James Smythe McAdam
Son of John McAdam and Annie Goudie Easton,Dalrymple,Ayrshire.Descended from James Easton and Barbara Clerkston.
Son of Kenneth Mackay and Johana Sutherland,Schoolhill,Dornoch.Great grandson of John Mackay and Christina Bannerman.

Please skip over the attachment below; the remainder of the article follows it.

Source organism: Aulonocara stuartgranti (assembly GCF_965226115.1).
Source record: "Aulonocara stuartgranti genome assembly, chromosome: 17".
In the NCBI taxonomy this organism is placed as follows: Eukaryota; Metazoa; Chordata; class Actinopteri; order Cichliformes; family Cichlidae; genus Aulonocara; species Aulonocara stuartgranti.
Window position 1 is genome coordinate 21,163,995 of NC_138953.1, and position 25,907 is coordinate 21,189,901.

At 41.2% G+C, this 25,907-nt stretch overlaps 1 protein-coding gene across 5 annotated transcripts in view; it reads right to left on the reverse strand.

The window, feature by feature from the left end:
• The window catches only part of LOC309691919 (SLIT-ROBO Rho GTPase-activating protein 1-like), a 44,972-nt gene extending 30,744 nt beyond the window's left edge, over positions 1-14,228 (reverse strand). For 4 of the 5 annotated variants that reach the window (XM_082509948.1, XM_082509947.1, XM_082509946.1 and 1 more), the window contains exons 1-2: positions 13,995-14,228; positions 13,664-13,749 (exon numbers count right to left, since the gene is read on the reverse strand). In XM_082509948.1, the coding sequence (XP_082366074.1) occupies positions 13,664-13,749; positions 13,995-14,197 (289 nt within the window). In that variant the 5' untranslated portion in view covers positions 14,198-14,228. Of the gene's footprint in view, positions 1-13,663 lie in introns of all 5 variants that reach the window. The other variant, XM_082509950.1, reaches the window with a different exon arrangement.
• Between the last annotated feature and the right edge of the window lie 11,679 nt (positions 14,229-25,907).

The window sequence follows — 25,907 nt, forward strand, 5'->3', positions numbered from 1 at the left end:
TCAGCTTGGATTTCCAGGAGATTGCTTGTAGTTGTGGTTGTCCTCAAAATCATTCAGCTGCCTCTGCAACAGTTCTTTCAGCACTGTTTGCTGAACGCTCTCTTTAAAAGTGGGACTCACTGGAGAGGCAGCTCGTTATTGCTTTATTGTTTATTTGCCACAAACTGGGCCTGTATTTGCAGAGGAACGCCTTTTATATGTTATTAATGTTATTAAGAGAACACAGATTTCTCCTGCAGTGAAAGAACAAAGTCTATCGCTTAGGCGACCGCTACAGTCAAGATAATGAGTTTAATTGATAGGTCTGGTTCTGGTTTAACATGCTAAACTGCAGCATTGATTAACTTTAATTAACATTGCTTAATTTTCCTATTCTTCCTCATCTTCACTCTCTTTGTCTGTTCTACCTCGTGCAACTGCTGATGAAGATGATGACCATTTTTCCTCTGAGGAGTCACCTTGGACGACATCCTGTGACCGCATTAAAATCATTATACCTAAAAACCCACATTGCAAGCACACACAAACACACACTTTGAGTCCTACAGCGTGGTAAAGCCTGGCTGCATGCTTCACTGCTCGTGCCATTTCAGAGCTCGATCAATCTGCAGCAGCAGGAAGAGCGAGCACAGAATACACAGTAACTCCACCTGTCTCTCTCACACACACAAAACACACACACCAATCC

VALENCIENNES (ST. ROCH) COMMUNAL CEMETERY Country: France Locality: Nord Visiting Information: OPENING TIMES: November - February: 08.00 - 17.00 March - September: 08.00 - 18.00 October: 08.00 - 17.30 Wheelchair access to the cemetery is possible, but may be by alternative entrance. For further information regarding wheelchair access, please contact our Enquiries Section on 01628 507200. Location Information: Valenciennes (St Roch) Communal Cemetery is situated on the north-east side of Valenciennes, about 1.5 kilometres from the centre. It is on the north side of the road to Bruay-sur-L'Escaut. Historical Information: Valenciennes remained in German hands from the early days of the First World War until 1-2 November 1918, when it was entered and cleared by the Canadian Corps; 5,000 civilians were found in the town. In November and December 1918, the 2nd, 57th, 4th Canadian and 32nd Casualty Clearing Stations were posted at Valenciennes and the last of them did not leave until October 1919. The Communal Cemetery of St. Roch was used by the Germans in August and September 1914 and an extension was then made on the south-east side. The Commonwealth plots were made adjoining the German: I and II contain the graves of October 1918 to December 1919; III, IV, V and part of VI contain the graves of 348 soldiers buried originally in the German Extension and 226 whose bodies were brought from other cemeteries or from the battlefields. The German Extension has since been removed and the Commonwealth plots are within the enlarged Communal Cemetery. The cemetery now contains 885 Commonwealth burials and commemorations of the First World War. 37 of the burials are unidentified. Special memorials commemorate 19 casualties who died as prisoners of war, of whom nine are buried here (Plot IV, Row A.) and ten at Le Quesnoy Communal Cemetery Extension, none of whom could be individually identified; all are therefore commemorated at both sites. Other special memorials record the names of seven soldiers buried in other cemeteries whose graves could not be found. The cemetery also contains 34 burials from the Second World War, all but one of them airmen. An interesting feature from the 1939-45 War, is a memorial tablet of white marble affixed to the outside wall of the shelter building, commemorating the Commission's former gardener, the late Robert Armstrong. An ex-Irish Guardsman, Mr. Armstrong held an Eire passport and, as a neutral, was allowed to continue at work in the cemetery after the outbreak of war. His sympathies impelled him to assist Allied soldiers and airmen to escape, and he was arrested by the Germans at the end of 1943. The original death sentence was commuted to 15 years imprisonment, and he was deported to Germany, dying at Waldheim Camp, Saxony, in December, 1944. For his help to Allied escapees he was posthumously awarded the Medaille de Resistance Francaise, and the tablet was a voluntary token of remembrance from the people of Valenciennes and the surrounding district. No. of Identified Casualties: 882